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a loaded revolver next to his hand.
return to the dirty thirties
To the Editor:
At the end of the second world war, Canadian servicemen returned home to a jubilant and grateful nation. Before the war many of these young men could not find work. Those that had jobs were referred to disdainfully as "working stiffs". Few had any respect shown them.
Now, as they returned victorious, they were greeted as heroes. Proud and confident, these men would never again submit to the degradation that was the "dirty thirties" The province entered a long period of expansion. There was lots of work, and wages and conditions were improving. As the industrial base developed, a strong and vigorous union movement grew. People felt optimistic about the future. A working man could afford to buy a house. B.C. was a happy and prosperous place. But the war has been over for fifty seven years. Few of the old heroes are left, and memories of their deeds grow dim. Now things are coming full circle, and Gordon Campbell and the B.C. Liberals are dismantling social services, attacking unions, the poor, and the elderly at an alarming rate. They seem bent on driving workers conditions back to where they were in the hungry thirties.
Back then, there were "relief" camps (no U.I., no welfare, no W.C.B.) where the unemployed could get a bowl of porridge, a cot in a tent, a little tobacco and ten cents a day. To earn this bounty, they had to work ten hours a day with pick and shovel. Little Qualicum Falls Park is one example of a facility that was built by relief gangs.
There was a loggers strike on Vancouver Island in 1934. My father was one of the participants. Loggers assembled in Parksville, then marched across the island to Port Alberni. The event was well organized and peaceful and parade marshalls kept the marchers in an orderly column. But this protest struck fear in the hearts of the employers. All the way to Port Alberni, the marching loggers were flanked by a force of armed security goons, skulking in the woods along the roadside. Until his death some fifty years later, my father regarded these "Pinkertons", as he called them, with loathing and disgust.
The marchers arrived in Port Alberni without incident, to be met by the mayor, who climbed onto the back of a truck to read these men the "Riot Act". The poor man was terrified, but the loggers only demanded a meeting with the company bosses. This was arranged, but when the committee entered the company office, they found the boss sitting behind his desk with a loaded revolver next to his hand.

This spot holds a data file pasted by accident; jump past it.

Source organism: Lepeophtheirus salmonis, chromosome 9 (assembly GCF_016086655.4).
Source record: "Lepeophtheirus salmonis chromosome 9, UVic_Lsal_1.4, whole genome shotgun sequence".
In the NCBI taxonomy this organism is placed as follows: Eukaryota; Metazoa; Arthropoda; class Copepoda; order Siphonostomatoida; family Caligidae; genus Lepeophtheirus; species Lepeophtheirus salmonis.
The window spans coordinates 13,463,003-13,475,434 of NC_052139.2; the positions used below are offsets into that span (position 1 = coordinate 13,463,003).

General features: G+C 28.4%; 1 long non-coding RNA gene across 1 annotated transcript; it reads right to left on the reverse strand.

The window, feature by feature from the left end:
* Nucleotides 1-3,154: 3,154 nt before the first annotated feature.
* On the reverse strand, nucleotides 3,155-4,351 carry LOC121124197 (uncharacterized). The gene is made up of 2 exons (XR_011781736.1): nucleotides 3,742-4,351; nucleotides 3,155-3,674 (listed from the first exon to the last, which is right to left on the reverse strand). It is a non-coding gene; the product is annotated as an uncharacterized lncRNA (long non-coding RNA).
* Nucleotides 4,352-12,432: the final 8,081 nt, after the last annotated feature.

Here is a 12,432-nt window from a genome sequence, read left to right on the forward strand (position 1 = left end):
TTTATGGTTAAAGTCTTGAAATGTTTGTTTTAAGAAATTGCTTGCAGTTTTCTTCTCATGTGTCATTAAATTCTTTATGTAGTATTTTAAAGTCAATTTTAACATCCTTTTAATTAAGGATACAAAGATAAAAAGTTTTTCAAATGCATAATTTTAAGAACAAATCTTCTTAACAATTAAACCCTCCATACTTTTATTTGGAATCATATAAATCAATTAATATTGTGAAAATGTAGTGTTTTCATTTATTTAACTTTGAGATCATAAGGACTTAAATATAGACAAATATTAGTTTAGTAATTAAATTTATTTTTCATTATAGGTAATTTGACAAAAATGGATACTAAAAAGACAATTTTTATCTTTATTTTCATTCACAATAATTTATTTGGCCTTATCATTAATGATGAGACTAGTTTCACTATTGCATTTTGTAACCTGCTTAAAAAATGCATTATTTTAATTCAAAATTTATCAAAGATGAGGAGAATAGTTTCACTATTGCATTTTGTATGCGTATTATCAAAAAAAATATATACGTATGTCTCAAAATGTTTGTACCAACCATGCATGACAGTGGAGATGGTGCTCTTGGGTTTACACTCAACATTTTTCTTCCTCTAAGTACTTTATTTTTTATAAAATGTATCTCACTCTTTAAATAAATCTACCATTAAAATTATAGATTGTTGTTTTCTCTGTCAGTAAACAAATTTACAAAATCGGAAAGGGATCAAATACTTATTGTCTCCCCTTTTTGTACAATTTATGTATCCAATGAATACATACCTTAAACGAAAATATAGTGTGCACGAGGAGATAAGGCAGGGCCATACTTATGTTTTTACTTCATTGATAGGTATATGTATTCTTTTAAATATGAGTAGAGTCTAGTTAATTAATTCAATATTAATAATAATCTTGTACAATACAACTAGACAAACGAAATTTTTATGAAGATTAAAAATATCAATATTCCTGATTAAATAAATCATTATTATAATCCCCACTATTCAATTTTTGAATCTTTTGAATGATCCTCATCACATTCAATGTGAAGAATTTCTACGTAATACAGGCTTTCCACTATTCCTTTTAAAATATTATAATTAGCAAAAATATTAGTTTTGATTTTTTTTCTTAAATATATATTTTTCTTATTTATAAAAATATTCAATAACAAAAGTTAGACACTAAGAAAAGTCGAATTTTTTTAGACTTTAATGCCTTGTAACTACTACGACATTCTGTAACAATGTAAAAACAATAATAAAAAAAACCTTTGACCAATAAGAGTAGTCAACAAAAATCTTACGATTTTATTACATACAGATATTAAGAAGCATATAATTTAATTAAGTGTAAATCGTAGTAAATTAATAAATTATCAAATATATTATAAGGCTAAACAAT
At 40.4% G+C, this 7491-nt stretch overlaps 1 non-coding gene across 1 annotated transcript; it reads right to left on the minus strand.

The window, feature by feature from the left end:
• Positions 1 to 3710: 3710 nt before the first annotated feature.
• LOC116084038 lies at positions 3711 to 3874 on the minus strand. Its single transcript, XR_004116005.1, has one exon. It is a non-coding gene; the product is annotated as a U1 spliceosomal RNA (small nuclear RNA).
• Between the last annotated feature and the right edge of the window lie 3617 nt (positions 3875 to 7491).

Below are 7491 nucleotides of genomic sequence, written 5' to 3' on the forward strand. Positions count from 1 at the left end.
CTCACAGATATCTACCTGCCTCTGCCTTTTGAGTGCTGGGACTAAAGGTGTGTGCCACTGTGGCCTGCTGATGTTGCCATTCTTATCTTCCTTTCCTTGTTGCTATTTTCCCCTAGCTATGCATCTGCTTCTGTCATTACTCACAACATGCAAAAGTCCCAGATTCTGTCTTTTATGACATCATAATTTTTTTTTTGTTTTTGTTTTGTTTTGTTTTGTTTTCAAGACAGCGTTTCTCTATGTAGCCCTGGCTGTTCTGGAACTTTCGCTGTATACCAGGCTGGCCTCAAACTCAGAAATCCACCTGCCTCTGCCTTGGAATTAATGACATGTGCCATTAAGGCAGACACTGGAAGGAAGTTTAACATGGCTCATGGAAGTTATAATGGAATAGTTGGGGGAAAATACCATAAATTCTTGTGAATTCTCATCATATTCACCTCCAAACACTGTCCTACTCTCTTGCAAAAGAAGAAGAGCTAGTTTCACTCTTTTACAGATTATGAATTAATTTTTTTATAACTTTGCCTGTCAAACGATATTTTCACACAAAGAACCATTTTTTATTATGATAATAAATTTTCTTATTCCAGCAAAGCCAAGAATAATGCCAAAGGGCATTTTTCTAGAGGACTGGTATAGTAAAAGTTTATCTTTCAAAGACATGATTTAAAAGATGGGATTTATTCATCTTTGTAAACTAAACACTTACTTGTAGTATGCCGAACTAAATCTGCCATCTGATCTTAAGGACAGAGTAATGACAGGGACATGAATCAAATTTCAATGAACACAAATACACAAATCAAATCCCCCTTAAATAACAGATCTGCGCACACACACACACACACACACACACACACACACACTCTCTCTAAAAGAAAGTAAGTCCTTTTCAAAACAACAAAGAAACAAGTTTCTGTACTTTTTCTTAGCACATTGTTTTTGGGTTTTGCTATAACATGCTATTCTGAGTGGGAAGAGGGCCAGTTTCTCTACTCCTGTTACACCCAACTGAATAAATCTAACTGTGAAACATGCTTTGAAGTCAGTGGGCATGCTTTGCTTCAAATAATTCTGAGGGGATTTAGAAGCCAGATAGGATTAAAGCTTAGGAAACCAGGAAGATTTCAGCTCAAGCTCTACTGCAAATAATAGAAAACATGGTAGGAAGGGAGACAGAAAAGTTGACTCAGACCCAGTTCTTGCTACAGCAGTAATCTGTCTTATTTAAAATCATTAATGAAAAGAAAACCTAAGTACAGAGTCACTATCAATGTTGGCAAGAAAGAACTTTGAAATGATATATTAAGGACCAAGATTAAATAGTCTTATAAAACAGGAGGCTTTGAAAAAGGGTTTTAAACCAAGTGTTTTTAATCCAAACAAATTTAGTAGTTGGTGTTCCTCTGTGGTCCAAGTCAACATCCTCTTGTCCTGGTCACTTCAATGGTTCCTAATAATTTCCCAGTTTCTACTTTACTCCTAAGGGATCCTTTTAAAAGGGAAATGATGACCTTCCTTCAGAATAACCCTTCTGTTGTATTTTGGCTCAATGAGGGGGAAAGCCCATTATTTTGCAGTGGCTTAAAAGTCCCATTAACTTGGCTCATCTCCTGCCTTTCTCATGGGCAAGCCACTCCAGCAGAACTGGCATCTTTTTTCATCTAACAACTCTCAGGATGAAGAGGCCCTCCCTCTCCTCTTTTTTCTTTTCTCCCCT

Hard times indeed.
For his part in the organization of this protest, my father found himself on the "blacklist". He did not get another decent job until the war, when the shipyards needed crane operators for the war effort. He worked there until his retirement in 1969.
If you guessed that I was raised in a pro-labour environment, you are correct. I have been a union member for forty eight years. The events related here have happened in my lifetime. Few people these days are aware of the oppression and intimidation that took place here not that long ago.
We need to remember how bad things were to ensure that they never happen again.
The employer deserves a good days work for a good days pay, but to trust our welfare to the benevolence of the corporate sector without the protection of a union contract would be folly, and we would soon find ourselves reliving the bad old days.
The Campbell government has taken dead aim at all working people in this province to benefit his multinational pals. In doing so, he has betrayed the trust of the electorate that put him in office. Recall the scoundrel and the rest of the "B.C. Liberals" who are too spineless to oppose this agenda of madness and destruction.
The Columbia Journal
P.O. Box 2633 MPO,
Vancouver, British Columbia,
Canada V6B 3W8
Phone: 604-266-6552 Fax: 604-267-3342